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The Channels

The news site of Santa Barbara City College.

The Channels

The news site of Santa Barbara City College.

The Channels

Journalists should be encouraged by Trump era

The Channels Opinion Pages | STAFF COLUMN

It may be hard to admit, but the election of President Donald Trump is the best thing that ever happened to mainstream journalism.

While Trump has continuously accused the The New York Times as having a “failing reputation” and being “inaccurate” in its reporting, it has already gained 276,000 digital subscribers over the past three months; that’s more subscriptions than all of 2015 combined.

In addition to accusing the times of dishonesty, since January, Trump has posted a total of 38 tweets accusing the media as being “fake news.”

Trump’s goal in posting these tweets is to cover up his own lies. By drawing readers away from the news, it focuses our country’s worries on how the media is fake, rather than recognizing the untruths told by our president.

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CNN has been a target for Trump’s accusations. Even though it has received a multitude of criticisms, a lot of people still get home, kick off their shoes and click on the CNN evening news to watch the latest on our president.

These bold statements coming from the head of our country shouldn’t discourage the journalists of the world, but rather it should encourage them to seize the opportunity to further their success during this heightened popularity of the media.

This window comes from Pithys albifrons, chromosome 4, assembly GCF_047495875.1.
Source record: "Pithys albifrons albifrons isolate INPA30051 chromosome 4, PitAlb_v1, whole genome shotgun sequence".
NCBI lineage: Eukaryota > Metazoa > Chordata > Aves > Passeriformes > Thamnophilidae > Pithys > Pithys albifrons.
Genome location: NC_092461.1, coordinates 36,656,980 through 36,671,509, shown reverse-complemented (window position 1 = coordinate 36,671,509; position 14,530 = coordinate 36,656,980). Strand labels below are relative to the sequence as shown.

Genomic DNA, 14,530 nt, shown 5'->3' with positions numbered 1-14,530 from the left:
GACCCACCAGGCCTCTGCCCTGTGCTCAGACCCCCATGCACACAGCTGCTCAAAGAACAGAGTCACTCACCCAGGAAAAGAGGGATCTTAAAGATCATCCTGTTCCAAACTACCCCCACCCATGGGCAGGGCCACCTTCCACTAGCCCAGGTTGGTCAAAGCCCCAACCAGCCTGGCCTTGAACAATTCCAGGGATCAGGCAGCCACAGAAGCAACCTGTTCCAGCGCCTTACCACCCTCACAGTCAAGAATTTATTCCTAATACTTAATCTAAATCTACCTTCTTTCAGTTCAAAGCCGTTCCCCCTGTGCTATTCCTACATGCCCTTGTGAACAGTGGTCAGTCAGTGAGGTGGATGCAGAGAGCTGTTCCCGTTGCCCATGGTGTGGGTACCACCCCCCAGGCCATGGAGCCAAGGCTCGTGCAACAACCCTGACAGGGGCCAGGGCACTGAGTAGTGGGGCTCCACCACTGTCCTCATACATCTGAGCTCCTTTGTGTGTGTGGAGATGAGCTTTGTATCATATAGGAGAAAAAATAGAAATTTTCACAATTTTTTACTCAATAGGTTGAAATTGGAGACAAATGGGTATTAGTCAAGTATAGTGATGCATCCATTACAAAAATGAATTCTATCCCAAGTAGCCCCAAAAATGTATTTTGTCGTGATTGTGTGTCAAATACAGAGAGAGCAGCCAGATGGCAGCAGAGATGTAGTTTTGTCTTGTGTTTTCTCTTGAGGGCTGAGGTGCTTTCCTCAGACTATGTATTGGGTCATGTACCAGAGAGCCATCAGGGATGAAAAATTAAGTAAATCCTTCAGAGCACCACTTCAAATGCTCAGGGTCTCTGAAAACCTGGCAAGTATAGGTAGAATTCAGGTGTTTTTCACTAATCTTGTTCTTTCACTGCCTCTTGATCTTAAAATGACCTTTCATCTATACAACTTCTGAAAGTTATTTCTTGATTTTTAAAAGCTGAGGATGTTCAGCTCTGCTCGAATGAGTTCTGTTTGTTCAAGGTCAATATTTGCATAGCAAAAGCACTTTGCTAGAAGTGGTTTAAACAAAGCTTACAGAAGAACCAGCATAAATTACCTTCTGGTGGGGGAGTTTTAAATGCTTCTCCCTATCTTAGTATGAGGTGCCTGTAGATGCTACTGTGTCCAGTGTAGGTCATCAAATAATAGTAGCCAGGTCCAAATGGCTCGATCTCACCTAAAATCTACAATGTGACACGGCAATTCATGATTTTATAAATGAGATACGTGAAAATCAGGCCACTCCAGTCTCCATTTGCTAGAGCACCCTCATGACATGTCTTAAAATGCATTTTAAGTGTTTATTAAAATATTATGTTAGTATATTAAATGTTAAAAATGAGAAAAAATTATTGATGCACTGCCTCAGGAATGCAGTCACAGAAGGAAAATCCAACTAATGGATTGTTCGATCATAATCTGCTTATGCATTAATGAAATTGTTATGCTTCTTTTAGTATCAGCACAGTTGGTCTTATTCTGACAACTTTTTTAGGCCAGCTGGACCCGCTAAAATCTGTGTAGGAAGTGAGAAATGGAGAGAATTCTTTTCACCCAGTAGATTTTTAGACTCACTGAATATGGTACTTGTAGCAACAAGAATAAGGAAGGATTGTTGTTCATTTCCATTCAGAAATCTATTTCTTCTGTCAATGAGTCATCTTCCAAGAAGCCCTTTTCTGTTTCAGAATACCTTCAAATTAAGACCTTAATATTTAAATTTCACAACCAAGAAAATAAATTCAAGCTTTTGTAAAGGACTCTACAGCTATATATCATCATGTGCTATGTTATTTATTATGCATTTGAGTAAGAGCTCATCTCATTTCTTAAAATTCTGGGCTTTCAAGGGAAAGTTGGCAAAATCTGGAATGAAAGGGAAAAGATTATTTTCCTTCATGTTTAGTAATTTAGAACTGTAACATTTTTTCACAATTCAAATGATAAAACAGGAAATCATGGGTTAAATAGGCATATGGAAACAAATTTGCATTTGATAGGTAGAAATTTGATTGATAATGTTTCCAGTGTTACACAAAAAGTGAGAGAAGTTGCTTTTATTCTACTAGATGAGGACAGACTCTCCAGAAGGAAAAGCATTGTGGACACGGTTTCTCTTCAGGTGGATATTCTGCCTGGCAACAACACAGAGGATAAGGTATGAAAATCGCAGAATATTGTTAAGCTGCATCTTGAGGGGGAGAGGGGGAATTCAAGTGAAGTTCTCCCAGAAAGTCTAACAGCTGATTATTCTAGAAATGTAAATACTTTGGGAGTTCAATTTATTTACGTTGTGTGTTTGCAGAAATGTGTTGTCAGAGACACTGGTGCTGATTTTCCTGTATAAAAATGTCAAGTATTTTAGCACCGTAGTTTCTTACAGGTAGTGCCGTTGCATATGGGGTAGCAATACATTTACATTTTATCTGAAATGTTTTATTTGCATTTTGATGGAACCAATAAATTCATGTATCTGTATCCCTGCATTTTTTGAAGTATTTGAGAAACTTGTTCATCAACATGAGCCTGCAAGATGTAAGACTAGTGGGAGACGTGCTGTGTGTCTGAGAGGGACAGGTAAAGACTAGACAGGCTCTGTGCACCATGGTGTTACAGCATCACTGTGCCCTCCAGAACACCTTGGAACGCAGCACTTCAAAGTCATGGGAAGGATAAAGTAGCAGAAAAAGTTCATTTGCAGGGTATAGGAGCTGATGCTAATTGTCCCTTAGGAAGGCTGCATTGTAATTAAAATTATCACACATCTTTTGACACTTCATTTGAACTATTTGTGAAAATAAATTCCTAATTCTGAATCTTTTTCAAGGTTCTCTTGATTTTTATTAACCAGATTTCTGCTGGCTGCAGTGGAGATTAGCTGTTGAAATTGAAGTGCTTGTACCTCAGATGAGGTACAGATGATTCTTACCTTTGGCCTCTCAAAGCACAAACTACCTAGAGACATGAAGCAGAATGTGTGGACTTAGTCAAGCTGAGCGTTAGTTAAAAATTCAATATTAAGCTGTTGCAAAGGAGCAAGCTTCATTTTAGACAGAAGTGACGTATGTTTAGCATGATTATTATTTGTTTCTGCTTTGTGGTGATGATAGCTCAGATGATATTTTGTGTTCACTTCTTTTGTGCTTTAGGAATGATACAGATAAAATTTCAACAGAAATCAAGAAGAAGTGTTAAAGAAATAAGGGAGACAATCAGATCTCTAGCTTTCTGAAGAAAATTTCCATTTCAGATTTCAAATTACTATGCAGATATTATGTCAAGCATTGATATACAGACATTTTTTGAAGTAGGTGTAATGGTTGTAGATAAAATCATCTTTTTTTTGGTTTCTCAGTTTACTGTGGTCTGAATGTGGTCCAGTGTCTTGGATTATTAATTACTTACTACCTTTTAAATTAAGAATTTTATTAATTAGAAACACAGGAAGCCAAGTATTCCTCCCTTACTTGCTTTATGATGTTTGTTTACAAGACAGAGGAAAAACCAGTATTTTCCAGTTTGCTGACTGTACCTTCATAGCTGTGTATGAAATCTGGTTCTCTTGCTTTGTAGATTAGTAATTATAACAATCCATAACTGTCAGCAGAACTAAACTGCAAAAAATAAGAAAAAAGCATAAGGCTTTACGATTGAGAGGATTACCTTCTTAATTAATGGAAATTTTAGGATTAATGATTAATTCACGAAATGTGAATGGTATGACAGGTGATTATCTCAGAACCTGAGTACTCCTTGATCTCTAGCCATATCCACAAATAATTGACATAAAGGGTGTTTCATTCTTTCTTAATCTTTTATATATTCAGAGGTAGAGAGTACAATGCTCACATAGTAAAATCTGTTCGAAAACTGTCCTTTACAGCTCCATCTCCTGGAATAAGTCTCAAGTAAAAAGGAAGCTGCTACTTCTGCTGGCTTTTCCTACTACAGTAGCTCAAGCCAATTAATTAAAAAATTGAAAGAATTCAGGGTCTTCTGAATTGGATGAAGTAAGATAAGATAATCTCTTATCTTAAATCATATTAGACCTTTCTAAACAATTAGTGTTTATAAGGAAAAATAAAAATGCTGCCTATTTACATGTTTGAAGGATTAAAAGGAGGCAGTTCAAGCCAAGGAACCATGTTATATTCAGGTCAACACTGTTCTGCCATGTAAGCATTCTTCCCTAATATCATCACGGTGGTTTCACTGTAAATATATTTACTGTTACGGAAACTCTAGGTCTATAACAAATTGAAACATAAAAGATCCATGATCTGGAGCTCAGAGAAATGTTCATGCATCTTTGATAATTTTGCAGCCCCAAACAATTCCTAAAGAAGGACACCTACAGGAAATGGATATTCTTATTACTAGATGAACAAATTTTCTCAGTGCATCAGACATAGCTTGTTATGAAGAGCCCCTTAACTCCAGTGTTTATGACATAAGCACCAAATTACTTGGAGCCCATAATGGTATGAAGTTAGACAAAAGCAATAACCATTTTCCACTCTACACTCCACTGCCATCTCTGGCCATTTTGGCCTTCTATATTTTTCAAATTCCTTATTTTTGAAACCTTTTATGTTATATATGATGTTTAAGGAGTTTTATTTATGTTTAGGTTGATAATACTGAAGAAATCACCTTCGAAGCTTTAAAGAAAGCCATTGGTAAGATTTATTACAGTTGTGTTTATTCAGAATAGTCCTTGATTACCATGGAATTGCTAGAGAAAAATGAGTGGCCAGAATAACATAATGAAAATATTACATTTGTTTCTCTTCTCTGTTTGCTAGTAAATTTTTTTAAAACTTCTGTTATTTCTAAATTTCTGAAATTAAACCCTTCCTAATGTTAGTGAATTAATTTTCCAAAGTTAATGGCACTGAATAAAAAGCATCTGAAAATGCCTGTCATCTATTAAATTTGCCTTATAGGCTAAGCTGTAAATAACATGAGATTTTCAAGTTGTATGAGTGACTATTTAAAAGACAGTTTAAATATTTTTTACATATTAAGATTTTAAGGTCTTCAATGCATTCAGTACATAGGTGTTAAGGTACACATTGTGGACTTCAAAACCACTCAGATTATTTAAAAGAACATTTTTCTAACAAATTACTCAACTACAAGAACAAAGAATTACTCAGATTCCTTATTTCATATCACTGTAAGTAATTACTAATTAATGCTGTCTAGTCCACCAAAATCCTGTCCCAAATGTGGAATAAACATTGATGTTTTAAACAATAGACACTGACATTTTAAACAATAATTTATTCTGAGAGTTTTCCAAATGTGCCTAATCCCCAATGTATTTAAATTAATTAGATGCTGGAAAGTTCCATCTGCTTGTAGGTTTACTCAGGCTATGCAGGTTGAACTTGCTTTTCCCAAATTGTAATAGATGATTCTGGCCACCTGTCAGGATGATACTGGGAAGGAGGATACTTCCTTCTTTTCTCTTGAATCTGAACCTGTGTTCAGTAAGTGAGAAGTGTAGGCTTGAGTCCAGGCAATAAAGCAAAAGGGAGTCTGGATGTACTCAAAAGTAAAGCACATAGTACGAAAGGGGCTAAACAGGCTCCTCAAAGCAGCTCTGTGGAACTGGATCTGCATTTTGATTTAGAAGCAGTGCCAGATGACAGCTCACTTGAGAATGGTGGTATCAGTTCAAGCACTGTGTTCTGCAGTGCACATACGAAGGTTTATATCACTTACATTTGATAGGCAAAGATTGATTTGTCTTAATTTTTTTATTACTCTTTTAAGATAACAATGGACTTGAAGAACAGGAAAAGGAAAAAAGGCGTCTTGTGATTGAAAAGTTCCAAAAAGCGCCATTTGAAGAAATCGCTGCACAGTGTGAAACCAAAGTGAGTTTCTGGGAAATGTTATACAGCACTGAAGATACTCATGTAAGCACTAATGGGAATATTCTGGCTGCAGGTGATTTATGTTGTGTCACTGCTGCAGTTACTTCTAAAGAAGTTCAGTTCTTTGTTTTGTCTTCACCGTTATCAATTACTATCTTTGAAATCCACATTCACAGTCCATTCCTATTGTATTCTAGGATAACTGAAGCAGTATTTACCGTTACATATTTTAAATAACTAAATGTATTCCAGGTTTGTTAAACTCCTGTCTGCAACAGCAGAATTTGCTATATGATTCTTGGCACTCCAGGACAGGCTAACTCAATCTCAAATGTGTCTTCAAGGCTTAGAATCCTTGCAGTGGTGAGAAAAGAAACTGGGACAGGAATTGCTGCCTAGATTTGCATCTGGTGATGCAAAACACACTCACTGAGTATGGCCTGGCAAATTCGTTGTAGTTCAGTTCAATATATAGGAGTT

It is not, and never has been, a journalist’s job to write glorified advertisements of people. Honesty in a way that is portrayed against an individual will often result in someone’s feathers getting ruffled. Just remember, it’s all part of the job.

David Snyder, director of the First Amendment Coalition, gave a speech about a similar topic to a group of journalists on March 31, in Sacramento, California. Snyder stressed the important role of journalists in the Trump era, and how great journalism becomes from covering his administration.

“Journalism is often at its best when the people being covered are at their worst,” Snyder said.

If this statement is true, Trump makes it easy for journalists to succeed.

At one time, the term “fake news” had a clear meaning behind it. The most obvious definition would be a complete fabrication of the news to then be posted as fact. The most prime examples being reporters like Stephen Glass from The New Republic, or Jayson Blair from The New York Times.

In both cases, the reporters were fired for fabricating facts, sources and stories throughout their careers.

Since Trump took office, the term has been consumed by a definition that is relative to the person who uses it.

Trump himself can be considered a bearer of fake news. To this day, he claims his inaugural crowds were larger than those of former President Barack Obama’s. He holds onto this claim even after the photos of both crowds were compared side-by-side to reveal something different. Trump may be spilling his own version of “alternative facts.”

Even so, can we really blame him?

All politicians lie.

This has been true since the beginning of political hierarchy. Leaders need to lie about their intentions in order to keep a tight grasp on their power.

It must be hard to live with those lies as a representative of a greater body of people.

For that reason, we cannot just blame Trump for lying. There has been plenty other politicians who have lied. Maybe they didn’t do it publicly over social media, but behind closed doors is almost even worse.

Trump may be described as a lot of things. But one thing he isn’t, is a threat to journalists.

The journalists in the U.S., Republican or not, should take a moment to appreciate the journalistically rich four years that we have ahead of us.

Thank you President Donald Trump.

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